The TSH and FT4 levels are central to the diagnosis of hypothyroidism. Expect to find elevated TSH levels with low levels of FT4 and T3 in primary hypothyroidism. In patients with secondary or tertiary causes of hypothyroidism, expect to find low TSH levels and low FT4 levels. An elevated TSH level is the most sensitive indicator of a hypothyroid state, and changes in its level will precede any changes in serum FT4. Early in the disease process, elevations in TSH levels may maintain normal FT4 and T3 levels. As with hyperthyroid cases, the total T4 level is difficult to interpret and may be elevated or depressed, depending on changes in serum thyroxine binding globulin levels.

Thyroid laboratory tests are affected by many physiologic states and medications. Importantly, acute illness can alter thyroid tests to give the impression of a hypothyroid state by altering T3 levels. Low T3 levels with low or normal TSH and T4 levels are typically seen in patients who are acutely ill. This is the sick euthyroid syndrome. In addition, dopamine in doses used for shock causes a low serum TSH.49 A multitude of factors can retard the peripheral conversion of T4 to T3, resulting in a low T3 level in patients who are physiologically euthyroid. These factors include glucocorticoids, high doses of propanolol, and radiocontrast agents amiodarone.48,50-55 T4 is decreased in patients treated with phenytoin, rifampin, and carbamazepine. Serum TSH levels remain normal in these patients.56,57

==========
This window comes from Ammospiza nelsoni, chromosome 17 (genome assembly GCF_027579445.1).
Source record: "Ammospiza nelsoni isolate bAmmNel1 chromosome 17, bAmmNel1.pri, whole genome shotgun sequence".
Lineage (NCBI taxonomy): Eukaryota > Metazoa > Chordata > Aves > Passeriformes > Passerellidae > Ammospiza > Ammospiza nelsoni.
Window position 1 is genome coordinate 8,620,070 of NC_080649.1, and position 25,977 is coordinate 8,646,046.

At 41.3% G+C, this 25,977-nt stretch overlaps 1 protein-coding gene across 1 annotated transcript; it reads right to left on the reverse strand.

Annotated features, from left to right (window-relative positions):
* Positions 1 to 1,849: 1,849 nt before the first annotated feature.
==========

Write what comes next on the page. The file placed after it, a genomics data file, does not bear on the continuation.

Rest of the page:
Other Diagnostic Tests

Given the broad differential associated with severe hyper- and hypothyroidism, consider a broad initial laboratory evaluation. Obtain cardiac markers and B-type natriuretic peptide levels to assess for cardiac ischemia or acute cardiac failure. Serum lactate levels assess perfusion status in the hypotensive patient. Consider drawing a random cortisol level if the possibility of adrenal insufficiency exists. Urinalysis is critical in assessing for an infectious source. A urine pregnancy test or b-hCG (human chorionic gonadotropin) in all women of childbearing age is mandatory as the management of thyroid storm and myxedema coma in the pregnant patient requires unique considerations. (See the Special Circumstances: Pregnancy section.)

An arterial blood gas is useful to quantify the level of hypercapnia and hypoxemia in severely hypothyroid patients and to identify acidosis in hypermetabolic patients with thyrotoxicosis. In a severely obtunded patient, expect to find a respiratory acidosis with hypoxemia and hypercapnia, both secondary to a decreased ventilatory drive in myxedema coma.58

See Table 7 for thyroid laboratory tests in thyroid disease.



Electrocardiogram

The electrocardiogram (ECG) may reveal alternate diagnoses and concomitant illness as well as the cardiac effect of the thyroid crisis. The emergency clinician should assess for dysrhythmias and signs of cardiac ischemia. Acute cardiac ischemic events can precipitate thyroid emergencies, especially myxedema coma.